The shrouded lady

The shrouded face

Originally published in en
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Juhi Prakash Singh
Juhi Prakash Singh 04 Jul, 2021 | 4 mins read

The mountains are my second home and I love to be amongst them atleast once in a month but the ongoing pandemic had cut off my lifeline for almost the entire of last year & a greater part of this year. My girl gang, my partners on all my road trips to my beloved mountains had also been crestfallen like me. So, when the lockdown was lifted, it was as if the life had come back into me and my thoughts immediately transported me into the verdant greenery of the hills.

No sooner did the unlock happen that I called up my girl gang to plan our trip to Chitkul- the last village on the Indo-Tibetan border. Most of them were recovering from covid while others had someone in the family down with it. My plan seemed to be falling apart but I was not one to give up on my dream of visiting Chitkul. I decided to go solo this time , just me & my all terrain motor cycle.

I was super excited and soon the day of departure arrived. I packed all my essentials and mountain gear and loaded it on the mobike and Ta-da I was on the road to my dream destination. My

aim was to reach Simla by the evening of the same day and then onward via Rampur Bushehr to my destination the next day. I kept to my plan & started for Chitkul the next morning, completely rested & fresh after the night's rest.

As I moved along, the surrounding scenery of deodar forests & oak trees gave comfort to my weary city eyes. I stopped at a small joint ahead of Rampur for my lunch and was soon on the road again. I was expecting to reach Chitkul by sunset i.e 8 pm ( sunsets are a little later in the mountains).

It was 5.30 and I stopped to have tea at a roadside tea stall a little before the final leg of my journey. After a tea break of half an hour I was back on the road .Dusk was approaching. All of a sudden my mobike started to sputter and heat up and in a minute it slowed down & came to a slow halt. There was absolutely no one around, I was about 10 kms from Raksham and the Sun was down.

To my deep dismay it was a moonless night. It was pitch dark and I could hear the faint noises of a forest waking up, its nocturnal creatures wide awake and ready to prey.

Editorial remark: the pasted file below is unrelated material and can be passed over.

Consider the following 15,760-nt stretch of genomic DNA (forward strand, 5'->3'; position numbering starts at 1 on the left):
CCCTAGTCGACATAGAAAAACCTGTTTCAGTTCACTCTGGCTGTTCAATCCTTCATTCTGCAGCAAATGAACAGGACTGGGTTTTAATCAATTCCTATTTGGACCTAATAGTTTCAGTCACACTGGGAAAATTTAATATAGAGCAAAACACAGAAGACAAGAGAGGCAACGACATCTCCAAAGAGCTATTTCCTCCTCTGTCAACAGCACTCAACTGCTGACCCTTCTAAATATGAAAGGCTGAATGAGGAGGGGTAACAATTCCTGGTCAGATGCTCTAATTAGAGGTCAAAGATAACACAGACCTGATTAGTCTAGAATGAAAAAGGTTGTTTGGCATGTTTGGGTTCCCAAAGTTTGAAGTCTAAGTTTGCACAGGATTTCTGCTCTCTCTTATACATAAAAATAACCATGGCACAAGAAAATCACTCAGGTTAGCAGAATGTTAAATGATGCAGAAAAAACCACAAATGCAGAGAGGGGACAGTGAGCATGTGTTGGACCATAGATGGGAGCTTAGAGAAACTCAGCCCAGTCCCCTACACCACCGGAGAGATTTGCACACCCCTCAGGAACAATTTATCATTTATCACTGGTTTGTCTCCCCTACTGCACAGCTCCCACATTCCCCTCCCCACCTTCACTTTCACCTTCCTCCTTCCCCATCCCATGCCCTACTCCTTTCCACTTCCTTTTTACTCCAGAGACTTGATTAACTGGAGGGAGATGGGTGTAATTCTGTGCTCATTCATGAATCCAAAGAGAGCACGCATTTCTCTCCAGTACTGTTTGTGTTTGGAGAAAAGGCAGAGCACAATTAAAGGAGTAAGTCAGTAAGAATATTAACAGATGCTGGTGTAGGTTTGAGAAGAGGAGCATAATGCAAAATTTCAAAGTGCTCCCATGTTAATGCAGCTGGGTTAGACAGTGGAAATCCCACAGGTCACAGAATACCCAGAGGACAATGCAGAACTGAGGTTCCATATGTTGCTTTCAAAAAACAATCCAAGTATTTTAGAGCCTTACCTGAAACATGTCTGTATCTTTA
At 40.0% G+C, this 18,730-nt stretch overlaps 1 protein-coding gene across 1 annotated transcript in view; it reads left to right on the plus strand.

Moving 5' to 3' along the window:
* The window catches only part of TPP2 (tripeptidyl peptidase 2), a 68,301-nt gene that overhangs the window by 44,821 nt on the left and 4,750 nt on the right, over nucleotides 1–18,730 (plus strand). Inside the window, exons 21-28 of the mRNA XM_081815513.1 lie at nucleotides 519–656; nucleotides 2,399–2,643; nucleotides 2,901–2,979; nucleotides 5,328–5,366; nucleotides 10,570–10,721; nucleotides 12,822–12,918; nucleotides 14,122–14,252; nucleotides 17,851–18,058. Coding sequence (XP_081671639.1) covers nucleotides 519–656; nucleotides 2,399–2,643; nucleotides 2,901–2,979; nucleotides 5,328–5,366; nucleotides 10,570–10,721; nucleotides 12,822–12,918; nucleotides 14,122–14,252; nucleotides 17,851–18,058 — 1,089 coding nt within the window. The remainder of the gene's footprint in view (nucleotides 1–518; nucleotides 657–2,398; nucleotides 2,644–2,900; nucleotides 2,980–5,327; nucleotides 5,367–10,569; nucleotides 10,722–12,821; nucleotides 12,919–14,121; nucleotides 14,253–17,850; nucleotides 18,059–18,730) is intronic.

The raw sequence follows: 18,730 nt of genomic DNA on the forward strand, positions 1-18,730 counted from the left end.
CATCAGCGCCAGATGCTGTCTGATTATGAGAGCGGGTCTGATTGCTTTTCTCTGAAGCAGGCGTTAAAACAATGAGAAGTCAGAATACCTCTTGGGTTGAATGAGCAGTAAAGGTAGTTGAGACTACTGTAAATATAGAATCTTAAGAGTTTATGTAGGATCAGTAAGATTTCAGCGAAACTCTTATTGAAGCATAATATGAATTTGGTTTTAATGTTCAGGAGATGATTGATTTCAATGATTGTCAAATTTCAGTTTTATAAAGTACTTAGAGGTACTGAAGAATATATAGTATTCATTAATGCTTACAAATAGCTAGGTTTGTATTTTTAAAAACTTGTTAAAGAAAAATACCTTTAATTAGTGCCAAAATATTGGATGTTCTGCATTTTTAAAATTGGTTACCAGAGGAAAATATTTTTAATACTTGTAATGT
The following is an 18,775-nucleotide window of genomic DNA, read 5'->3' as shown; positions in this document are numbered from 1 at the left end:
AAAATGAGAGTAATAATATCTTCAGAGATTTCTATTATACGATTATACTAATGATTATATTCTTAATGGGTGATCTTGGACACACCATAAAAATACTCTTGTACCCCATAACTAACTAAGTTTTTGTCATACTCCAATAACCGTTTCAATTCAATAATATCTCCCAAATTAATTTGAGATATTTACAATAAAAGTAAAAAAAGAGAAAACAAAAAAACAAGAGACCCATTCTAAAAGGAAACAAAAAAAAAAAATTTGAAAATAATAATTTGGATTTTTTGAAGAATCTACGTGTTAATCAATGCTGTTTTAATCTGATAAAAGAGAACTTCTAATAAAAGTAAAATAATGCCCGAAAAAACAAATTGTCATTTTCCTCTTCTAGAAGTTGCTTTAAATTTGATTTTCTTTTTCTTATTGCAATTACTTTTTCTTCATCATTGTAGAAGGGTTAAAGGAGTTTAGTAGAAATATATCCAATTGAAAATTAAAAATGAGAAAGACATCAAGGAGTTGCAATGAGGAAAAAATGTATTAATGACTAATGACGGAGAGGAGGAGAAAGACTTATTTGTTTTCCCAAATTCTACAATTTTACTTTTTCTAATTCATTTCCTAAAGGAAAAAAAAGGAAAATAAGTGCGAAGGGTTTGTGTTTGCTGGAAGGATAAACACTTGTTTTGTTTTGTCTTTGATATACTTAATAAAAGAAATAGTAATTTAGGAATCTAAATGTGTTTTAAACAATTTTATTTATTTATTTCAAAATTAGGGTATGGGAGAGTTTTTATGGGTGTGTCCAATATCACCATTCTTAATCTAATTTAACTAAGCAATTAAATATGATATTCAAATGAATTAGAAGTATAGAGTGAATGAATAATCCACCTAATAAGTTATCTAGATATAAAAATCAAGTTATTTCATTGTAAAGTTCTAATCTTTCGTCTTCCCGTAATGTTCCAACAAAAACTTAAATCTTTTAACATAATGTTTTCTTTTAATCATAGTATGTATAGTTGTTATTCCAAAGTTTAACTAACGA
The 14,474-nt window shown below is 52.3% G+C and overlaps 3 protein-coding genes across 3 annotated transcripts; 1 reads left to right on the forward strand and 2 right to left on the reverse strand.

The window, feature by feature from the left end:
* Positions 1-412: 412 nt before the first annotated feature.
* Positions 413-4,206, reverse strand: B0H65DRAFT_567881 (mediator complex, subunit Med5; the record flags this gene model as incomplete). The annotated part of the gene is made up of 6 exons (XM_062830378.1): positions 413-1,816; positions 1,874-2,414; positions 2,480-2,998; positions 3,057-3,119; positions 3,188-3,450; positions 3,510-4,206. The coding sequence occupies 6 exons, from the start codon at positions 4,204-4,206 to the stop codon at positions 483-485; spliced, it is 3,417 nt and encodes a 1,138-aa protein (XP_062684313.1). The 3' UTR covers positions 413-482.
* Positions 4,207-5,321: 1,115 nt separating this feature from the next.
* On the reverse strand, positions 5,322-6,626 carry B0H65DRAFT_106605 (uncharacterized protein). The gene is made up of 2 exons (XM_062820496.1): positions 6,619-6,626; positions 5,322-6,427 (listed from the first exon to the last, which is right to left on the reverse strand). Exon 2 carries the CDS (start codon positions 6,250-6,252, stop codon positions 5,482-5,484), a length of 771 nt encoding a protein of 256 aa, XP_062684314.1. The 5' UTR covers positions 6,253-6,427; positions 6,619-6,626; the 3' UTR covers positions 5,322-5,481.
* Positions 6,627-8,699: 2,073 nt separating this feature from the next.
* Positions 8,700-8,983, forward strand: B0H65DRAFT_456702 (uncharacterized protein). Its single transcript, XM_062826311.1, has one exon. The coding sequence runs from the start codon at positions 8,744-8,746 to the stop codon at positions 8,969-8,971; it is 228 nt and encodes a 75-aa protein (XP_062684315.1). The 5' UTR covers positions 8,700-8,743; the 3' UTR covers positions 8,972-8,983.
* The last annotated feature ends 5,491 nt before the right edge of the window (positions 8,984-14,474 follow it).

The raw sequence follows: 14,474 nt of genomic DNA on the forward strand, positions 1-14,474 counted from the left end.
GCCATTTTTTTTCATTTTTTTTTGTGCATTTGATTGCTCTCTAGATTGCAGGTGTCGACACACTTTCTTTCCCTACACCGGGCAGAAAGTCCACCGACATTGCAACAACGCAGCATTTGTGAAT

To add to my woes, my cell phone battery had also died down and I was now all alone, far away from the civilized world, stranded on a dark mountain road.

Tired from walking and pushing my mobike, I decided to rest below a tree by the roadside. I must have fallen asleep, when I woke to a faint sound of tinkling bells and foot steps approaching. I immediately took out my torch and shone the light toward the approaching steps.

Lo and behold ! I saw a female silhoutte in the torchlight , she was dressed in salwar-kameez and a Himachali shawl was thrown around her head and chest. She came to halt beside me and in a lilting voice asked me if I needed any help. Very soon I was following her steps to a small mountain hamlet where I could pass the night. I could see some faint lights afar and assumed that we would reach the place soon.

In about half an hour we reached the small mountain hamlet and she very courteously asked me into her little hut for the night. My body was almost on the verge of a breakdown and I just passed out. A thirsty throat woke me up and I got up for some water in the middle of the night and I saw the faint shape of my benefactor shrouded in her shawl sitting half up and staring at me across the darkness . I lifted my torchlight to her to ask for water, she was shrouded in her shawl, so I got my torch closeup to see her face, but the light fell on a gaping dark void, there was no face to see, my blood curdled and a shriek tried to escape from my throat but died down deep inside, my body froze and I saw the dark void in the shroud getting bigger & bigger , the hair on my neck stood up and I knew that if I stayed there even a little longer, I would be swallowed by the silent gaping void of darkness just like a black hole swallows up stars in its horizon . I gathered my belongings and flew out of the hut and into the darkness of the mountains as if possessed....never to return...

- Juhi Prakash Singh


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Juhi Prakash Singh



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